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Audrey Hepburn Collection - Blu-ray Review

Title: The Audrey Hepburn Collection


HTS Overall Score:82


Audrey Hepburn has always held a kind of magic for me. She’s one of the classic actresses that tended to play herself in all her roles, but since I love the person she was, I find nothing to criticize. She always had a disarming charm that made me wish I could be like her. In movies like Sabrina and Breakfast at Tiffany’s and Charade, she possessed a delightful confidence and unassuming candidness rarely seen in contemporary films. I envy her these traits.
Warner Brothers releases the Audrey Hepburn Collection on Blu Ray, containing audio and visual remasterings of three of Hepbun’s most iconic films: Sabrina, Funny Face, and Breakfast at Tiffany’s.

“Sabrina” is the story of a chauffeur’s daughter (Audrey Hepburn) obsessed with the youngest son of her father’s employer. She gets shipped off to a quality cooking school in Paris, where her father hopes she will not only learn skills to help her gain employment, but also that she will get over David Larabee (William Holden), a notorious playboy. Sabrina, however, returns a transformed creature. No longer awkward and girlish, she steals David’s heart with her sophistication and charm, right out from under his workaholic brother’s nose. Afraid that his plans to marry off David to seal a twenty million dollar merger will go awry, Linus Larabee (Humphrey Bogart) attempts to dissuade, then distract Sabrina from her heart’s desire. In the process, however, he discovers he has a heart as well as a brain, and Sabrina begins to waver in her certainty of her love for David.

I saw the Julia Ormond/Harrison Ford “Sabrina” first, many years ago, and LOVED it, but I had no idea it was a remake until a friend of mine rented the DVD (remember those days?) and brought it over. I remember watching in and mentally comparing it to its more recent counterpart, and I concluded in the end that the original Linus did not love the original Sabrina. Why? Because the way Bogart played him felt more like a calculating charlatan, while Ford’s version clearly transitioned from would-be seducer to suitor. The change was more obvious, genuine, and above all, believable. Yet I didn’t understand why until I watched “Sabrina” again in this collection.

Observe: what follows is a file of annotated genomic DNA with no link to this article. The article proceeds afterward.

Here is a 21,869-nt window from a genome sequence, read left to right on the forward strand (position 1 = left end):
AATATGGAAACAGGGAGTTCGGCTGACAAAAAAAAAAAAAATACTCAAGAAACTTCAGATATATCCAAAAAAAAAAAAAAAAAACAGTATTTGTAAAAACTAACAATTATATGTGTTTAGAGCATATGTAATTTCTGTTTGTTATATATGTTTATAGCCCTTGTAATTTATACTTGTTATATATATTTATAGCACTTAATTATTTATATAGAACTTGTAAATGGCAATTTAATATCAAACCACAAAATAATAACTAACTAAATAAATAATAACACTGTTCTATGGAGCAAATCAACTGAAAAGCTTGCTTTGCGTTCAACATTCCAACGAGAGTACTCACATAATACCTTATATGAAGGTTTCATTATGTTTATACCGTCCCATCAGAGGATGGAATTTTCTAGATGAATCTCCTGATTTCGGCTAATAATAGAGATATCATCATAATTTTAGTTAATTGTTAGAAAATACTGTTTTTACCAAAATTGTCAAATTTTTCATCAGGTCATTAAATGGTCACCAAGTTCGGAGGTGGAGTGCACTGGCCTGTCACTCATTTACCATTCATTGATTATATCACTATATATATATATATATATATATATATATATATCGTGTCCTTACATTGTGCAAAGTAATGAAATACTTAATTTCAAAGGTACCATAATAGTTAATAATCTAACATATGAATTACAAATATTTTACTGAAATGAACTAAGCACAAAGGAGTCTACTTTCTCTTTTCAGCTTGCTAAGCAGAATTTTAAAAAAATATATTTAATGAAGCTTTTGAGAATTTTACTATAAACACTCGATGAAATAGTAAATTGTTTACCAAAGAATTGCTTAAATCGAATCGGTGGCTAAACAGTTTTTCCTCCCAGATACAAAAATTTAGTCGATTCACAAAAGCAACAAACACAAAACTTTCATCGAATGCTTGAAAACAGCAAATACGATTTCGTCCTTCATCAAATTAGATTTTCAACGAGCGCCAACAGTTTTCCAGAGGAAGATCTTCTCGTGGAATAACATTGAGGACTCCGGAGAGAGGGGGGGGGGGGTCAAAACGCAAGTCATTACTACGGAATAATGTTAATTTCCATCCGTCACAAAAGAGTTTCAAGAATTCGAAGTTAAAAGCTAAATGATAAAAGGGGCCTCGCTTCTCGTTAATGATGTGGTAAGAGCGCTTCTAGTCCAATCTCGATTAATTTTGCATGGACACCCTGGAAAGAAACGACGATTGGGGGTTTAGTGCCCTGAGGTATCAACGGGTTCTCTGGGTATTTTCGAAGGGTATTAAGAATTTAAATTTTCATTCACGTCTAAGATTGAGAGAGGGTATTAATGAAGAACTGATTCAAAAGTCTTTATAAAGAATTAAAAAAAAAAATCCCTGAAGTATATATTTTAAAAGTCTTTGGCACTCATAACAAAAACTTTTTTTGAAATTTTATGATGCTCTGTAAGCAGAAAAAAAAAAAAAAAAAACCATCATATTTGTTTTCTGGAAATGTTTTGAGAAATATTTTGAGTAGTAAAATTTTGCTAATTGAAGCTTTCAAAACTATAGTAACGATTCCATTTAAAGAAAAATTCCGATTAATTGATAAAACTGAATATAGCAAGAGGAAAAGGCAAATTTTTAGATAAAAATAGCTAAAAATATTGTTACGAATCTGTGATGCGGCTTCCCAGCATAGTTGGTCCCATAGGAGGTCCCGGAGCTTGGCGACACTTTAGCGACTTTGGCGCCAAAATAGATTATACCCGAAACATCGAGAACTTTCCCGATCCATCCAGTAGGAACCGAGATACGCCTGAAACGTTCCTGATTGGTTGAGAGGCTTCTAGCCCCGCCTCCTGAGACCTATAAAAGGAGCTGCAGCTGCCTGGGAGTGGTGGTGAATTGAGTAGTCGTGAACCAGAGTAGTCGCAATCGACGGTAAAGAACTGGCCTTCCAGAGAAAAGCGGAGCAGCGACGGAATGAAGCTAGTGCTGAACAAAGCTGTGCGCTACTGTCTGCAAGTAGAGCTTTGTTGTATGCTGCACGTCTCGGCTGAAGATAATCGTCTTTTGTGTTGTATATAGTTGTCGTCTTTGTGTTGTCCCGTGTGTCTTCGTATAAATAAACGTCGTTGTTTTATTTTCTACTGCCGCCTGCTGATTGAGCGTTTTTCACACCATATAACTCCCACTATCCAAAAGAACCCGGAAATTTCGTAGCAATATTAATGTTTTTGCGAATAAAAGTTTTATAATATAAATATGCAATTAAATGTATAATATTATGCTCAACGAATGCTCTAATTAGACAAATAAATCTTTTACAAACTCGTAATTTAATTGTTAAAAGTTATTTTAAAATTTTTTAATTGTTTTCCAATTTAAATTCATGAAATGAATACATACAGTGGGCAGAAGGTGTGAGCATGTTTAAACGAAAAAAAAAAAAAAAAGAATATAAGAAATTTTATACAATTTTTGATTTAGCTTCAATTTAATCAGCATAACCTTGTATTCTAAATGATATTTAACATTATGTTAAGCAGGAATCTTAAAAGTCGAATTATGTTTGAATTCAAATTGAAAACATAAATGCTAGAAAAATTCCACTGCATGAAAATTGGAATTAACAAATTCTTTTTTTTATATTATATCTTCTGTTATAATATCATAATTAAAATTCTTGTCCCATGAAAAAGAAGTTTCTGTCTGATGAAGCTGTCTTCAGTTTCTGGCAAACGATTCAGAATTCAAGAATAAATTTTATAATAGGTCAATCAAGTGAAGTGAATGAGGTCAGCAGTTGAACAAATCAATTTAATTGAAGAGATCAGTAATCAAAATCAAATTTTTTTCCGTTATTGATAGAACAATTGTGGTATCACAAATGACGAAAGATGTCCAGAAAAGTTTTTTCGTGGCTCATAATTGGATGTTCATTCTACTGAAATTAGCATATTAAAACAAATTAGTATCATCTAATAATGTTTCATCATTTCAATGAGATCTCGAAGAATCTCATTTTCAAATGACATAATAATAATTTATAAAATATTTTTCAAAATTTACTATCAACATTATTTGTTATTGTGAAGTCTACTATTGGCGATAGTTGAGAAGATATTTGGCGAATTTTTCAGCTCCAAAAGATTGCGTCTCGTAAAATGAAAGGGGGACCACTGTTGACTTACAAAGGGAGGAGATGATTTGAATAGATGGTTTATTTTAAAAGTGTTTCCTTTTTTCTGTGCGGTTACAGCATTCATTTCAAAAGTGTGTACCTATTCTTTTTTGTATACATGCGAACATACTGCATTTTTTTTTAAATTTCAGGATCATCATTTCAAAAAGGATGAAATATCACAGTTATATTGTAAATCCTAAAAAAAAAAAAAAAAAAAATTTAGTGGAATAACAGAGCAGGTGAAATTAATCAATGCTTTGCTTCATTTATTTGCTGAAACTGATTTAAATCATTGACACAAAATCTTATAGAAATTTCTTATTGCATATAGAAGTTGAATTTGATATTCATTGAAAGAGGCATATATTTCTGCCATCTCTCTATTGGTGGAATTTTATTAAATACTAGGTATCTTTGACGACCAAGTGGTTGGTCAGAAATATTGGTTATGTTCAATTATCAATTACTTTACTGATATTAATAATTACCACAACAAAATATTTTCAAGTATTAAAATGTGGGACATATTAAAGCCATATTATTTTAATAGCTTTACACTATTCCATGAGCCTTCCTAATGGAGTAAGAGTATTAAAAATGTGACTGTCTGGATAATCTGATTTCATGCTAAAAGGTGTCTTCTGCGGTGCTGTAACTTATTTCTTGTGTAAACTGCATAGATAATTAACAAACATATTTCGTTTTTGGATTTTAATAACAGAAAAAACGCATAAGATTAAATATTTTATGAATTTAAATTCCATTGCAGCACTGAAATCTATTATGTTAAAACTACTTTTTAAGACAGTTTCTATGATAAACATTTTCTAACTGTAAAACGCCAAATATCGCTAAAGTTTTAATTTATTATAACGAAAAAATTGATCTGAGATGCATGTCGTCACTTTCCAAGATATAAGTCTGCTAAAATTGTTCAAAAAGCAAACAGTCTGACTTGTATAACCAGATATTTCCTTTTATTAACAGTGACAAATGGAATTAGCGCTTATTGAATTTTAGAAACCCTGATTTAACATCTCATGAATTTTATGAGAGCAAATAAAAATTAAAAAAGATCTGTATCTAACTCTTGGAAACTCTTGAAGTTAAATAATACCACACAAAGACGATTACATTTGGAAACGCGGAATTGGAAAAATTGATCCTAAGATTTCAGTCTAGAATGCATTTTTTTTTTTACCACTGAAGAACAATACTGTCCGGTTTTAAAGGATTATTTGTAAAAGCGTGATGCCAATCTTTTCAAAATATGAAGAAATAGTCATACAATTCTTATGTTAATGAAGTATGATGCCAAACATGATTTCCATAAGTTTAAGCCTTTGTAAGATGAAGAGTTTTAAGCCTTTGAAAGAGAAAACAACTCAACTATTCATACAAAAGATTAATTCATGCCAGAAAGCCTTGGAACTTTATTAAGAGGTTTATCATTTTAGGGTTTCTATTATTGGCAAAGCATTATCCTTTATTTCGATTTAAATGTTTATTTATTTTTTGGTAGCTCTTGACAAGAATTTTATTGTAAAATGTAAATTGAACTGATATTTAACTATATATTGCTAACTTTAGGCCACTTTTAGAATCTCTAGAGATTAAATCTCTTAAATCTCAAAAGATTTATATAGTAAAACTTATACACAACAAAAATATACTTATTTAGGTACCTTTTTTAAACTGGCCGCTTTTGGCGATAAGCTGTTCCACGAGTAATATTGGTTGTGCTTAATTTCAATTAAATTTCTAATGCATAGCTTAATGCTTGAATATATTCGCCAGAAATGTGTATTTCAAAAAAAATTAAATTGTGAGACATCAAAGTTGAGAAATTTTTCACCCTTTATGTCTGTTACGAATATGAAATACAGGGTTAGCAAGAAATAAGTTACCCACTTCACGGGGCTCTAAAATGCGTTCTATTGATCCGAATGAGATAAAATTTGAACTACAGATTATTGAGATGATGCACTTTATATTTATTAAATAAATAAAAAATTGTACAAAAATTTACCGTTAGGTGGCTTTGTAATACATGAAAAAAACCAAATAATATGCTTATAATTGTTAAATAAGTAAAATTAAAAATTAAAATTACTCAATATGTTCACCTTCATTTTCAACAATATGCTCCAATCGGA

It wasn’t so much the story itself, but rather Bogart’s tendency to act the same precise way with certain lines. I’ve seen enough of his work between my first viewing of the 1954 “Sabrina” and now to conjecture that in particular parts where Linus tells Sabrina some sad story of his past, it’s not that Linus is making it up to gain her sympathy like I first thought; it’s the way Bogart delivers, “Oh, yeah,” as if being recalled to something he mentioned previously is somehow an unexpected surprise. Hepburn, however, is far superior in her performance of Sabrina Fairchild. While Julia Ormond held her own acting with Harrison Ford and Greg Kinnear, she didn’t have the same illumination in her face, nor the same confident grace for which Hepburn is renowned.

Funny Face
This isn’t your normal opposites-attract love story. When a fashion magazine executive Maggie Prescott (Kay Thompson) and her head photographer Dick Avery (Fred Astaire) barge into a bookstore without permission to use it for a photo shoot, bookseller Jo Stockton (Audrey Hepburn) catches their attention with both her vocal assertiveness and unique face. When the same magazine executive decides the world needs a representative of the “ideal woman,” the same old models just won’t do, and she decides that Jo is different enough to make it work. Jo, however, has no desire to model, and it takes an appeal from Dick to lure her to Paris to both model for their magazine and meet her favorite living philosopher.

“Funny Face” is one of my least favorite Audrey Hepburn movie. It follows the same general direction of all musicals – songs and dances are stuffed into scenes wherever possible, regardless as to whether they ought to fit there. I think perhaps sometimes a composer is so intent on squeezing a song into a scene that they sacrifice quality and character believability. For example, the modern dance number in the Paris café – was there a revealing character point that needed to be mad? No. We already know Jo is independent, willful, and naive. The dance does nothing to augment or clarify that. It might be construed as demonstrating the “accepting” or perhaps “indifferent” mindset of the café patrons, as they studiously ignore Joe’s antics no matter what she does. However, had the film would not have suffered in the slightest if the number were cut. Also, the song about what reporters would ask Jo as the representative of the ideal woman. In no other scene do reporters ask anything of Jo, so why it is there? Again, we know the characters’ traits and history from previous scenes, so there’s no development needed, and the song doesn’t forward the plot or reveal anything necessary to the climax or resolution. It might have been added to help show what the fashion industry tries to shove down women’s throats about how to “be lovely;” unrealistic standards, all of them, since loveliness as defined by this song is possessing an endless supply of happiness, charm, know-how, jolliness, and cheeriness. Ridiculous. However, despite this clarification, the song has no useful function. Thus, the film, again, would not have suffered by its absence.